Prioritising money to fund arms for Ukraine while reducing climate finance is a “huge mistake”, according to an African environmental activist.
The Cop26 summit in Glasgow was hailed as a breakthrough in the global fight against the warming of the planet as nations pledged trillions of dollars to efforts for a greener future.
But after Russia invaded Ukraine in February, governments in the West scrambled to supply weaponry to Kyiv and impose sanctions on Moscow.
The war in Europe has caused the landscape of addressing climate change to undergo a seismic shift, said Nisreen Elsaim, who believes that the urgent issue appears to have fallen off the agenda of some world leaders.
Ms Elsaim, who chairs the UN secretary general’s youth advisory group on climate change and also the Sudan Youth Organisation on Climate Change, called for an immediate rethink of priorities. Ahead of the Cop27 summit in Sharm El Sheikh, Egypt, in November, she urged the leaders of rich countries to either refrain from or do a U-turn on lowering the priority of climate finance, saying it is “pure stupidity”.
“The G7 countries and the G20 countries made it very clear: they promised trillions,” she said.
“In Glasgow the language on finance was not billions, it was trillions. But this was before Ukraine. Suddenly, after the Ukrainian [invasion] the language disappeared and they were not hiding it. They said very clearly ‘we have a situation now, Ukraine will need a lot of money and a lot of support'.”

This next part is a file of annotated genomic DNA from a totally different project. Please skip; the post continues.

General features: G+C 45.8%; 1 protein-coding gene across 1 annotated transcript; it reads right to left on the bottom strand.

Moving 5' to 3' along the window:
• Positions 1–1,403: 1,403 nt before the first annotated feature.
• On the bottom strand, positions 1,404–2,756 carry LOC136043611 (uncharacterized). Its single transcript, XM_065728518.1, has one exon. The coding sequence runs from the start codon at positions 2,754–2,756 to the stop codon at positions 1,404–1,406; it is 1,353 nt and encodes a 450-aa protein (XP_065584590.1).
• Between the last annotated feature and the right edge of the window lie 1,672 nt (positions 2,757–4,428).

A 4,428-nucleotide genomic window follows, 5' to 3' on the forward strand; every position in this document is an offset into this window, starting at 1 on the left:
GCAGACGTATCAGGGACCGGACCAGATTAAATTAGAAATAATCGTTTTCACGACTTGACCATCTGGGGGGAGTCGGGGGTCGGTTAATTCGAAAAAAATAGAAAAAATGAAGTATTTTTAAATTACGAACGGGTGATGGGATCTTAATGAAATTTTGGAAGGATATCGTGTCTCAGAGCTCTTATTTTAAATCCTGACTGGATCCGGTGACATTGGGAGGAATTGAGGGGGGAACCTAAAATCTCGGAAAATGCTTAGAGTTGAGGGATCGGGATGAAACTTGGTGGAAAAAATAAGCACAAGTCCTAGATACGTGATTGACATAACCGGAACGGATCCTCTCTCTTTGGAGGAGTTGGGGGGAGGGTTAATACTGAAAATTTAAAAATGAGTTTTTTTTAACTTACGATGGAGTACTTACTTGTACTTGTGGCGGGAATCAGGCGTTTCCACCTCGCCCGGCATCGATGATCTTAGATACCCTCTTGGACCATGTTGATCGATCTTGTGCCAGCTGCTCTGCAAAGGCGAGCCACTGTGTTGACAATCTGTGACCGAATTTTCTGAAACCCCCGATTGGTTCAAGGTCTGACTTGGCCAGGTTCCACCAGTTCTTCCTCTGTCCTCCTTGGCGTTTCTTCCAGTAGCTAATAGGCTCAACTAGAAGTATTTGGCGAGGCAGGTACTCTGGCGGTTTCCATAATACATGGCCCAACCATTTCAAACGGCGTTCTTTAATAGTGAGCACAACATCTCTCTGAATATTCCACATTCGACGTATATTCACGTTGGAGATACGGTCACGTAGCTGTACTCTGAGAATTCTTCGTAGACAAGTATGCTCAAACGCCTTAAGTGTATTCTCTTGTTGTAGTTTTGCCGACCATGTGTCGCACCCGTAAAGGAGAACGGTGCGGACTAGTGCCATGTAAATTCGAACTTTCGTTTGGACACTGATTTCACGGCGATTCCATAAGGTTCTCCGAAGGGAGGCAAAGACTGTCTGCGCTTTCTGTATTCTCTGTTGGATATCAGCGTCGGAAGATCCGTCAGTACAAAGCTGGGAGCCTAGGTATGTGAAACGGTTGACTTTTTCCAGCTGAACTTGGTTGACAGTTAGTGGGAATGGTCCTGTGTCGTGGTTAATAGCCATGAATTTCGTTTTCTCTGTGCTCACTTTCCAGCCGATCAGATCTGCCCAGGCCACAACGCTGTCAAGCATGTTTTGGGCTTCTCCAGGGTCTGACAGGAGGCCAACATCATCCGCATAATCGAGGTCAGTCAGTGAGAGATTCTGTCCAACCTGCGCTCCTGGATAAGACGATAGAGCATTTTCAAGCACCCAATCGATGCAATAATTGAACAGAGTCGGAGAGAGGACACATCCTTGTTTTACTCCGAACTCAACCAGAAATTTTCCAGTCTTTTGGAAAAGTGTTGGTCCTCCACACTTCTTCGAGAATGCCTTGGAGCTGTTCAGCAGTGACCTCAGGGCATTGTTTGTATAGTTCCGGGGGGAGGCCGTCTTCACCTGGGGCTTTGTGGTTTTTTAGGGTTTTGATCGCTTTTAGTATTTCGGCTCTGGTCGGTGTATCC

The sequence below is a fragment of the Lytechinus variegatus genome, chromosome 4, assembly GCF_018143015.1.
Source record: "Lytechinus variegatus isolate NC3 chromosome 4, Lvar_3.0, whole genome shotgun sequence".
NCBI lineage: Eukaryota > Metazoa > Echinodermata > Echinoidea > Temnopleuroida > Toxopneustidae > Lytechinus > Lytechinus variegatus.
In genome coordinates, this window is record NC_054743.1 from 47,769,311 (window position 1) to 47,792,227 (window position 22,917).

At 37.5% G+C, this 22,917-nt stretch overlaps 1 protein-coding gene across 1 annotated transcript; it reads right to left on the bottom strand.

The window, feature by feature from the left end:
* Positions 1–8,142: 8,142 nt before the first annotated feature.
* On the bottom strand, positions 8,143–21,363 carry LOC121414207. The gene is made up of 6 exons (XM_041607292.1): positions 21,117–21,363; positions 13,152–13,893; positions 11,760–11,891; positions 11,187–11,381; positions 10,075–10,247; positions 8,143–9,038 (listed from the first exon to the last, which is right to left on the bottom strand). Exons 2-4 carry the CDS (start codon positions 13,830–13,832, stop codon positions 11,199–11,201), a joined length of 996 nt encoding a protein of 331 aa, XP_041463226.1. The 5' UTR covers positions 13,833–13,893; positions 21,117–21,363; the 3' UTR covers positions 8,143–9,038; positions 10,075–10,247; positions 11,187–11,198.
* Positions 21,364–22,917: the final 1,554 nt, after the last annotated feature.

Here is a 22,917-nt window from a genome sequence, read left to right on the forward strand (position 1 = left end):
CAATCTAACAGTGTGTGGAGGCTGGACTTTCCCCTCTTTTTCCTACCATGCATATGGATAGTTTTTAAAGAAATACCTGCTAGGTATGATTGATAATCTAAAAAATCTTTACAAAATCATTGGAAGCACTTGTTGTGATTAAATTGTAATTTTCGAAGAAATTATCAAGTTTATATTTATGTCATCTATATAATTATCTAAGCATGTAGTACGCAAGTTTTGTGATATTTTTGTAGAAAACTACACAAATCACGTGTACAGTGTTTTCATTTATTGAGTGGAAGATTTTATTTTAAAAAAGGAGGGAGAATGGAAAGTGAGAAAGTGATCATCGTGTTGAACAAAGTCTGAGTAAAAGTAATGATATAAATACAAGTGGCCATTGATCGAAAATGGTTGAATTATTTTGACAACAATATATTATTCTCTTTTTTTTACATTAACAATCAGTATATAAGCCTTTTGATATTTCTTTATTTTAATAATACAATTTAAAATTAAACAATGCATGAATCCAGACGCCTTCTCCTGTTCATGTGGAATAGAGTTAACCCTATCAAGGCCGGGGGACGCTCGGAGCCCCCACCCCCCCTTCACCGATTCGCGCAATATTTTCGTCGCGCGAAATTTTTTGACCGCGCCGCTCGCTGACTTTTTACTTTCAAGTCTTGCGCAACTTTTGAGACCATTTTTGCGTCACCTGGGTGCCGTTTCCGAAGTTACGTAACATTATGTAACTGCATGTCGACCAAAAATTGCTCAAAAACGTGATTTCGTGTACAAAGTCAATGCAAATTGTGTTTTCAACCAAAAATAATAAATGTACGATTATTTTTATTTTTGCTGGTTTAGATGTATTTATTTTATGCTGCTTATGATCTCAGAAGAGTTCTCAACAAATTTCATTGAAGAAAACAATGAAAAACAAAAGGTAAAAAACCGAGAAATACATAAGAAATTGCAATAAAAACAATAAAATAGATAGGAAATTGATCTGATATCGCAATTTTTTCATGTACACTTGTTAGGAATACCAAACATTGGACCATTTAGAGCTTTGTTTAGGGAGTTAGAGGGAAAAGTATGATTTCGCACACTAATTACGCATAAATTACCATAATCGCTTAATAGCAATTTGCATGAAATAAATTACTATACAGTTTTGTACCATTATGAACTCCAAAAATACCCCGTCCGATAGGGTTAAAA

“Of course climate finance will be impacted and this is a huge mistake because while the Ukrainian war is happening, climate change is also happening,” she said. “Climate change doesn’t stop just because there’s a war here or there’s a conflict there.”
In a bid to hammer home the gravity of the task at hand, Ms Elsaim said that putting climate finance down the list of priorities “because of new things that came up is for me pure stupidity”.
She was speaking at a panel discussion held by British think tank Chatham House to coincide with International Peace Day.
The huge floods that recently devastated Pakistan are just one example of how the international community is facing threats on a frightening scale.
Ms Elsaim said as well as governments shoring up money to tackle climate change, “polluters must pay” too.
Blaise Muhire, from the Democratic Republic of Congo, spoke of the implications of cobalt mining in the central African nation. He said while the international community moves away from fossil fuels and shifts towards green energy, little thought is being given to conflicts that may arise along the way.
“This shift at the international level will possibly produce rapid changes in the country,” he said. “Unfortunately, very little attention is being paid to conflict analytics and security in the global supply chain.”
More than 70 per cent of the world’s cobalt is mined in the DRC and child labour is endemic in the industry. Up to 40,000 children, some as young as six, are estimated to work in the cobalt mines.
Cobalt is used in the making of lithium-ion batteries that power electric vehicles.
As economies around the world transition towards a more eco-friendly system, demand for electric vehicles is on the rise, thus fuelling a higher need for cobalt.
Mr Muhire said as more and more people move into areas around mines in the DRC, the risk of conflict and tension rises as host communities are not always welcoming to outsiders seeking employment.
“Even through social media it’s like a hate speech going on because there’s this rush of people who are looking for opportunities,” he said.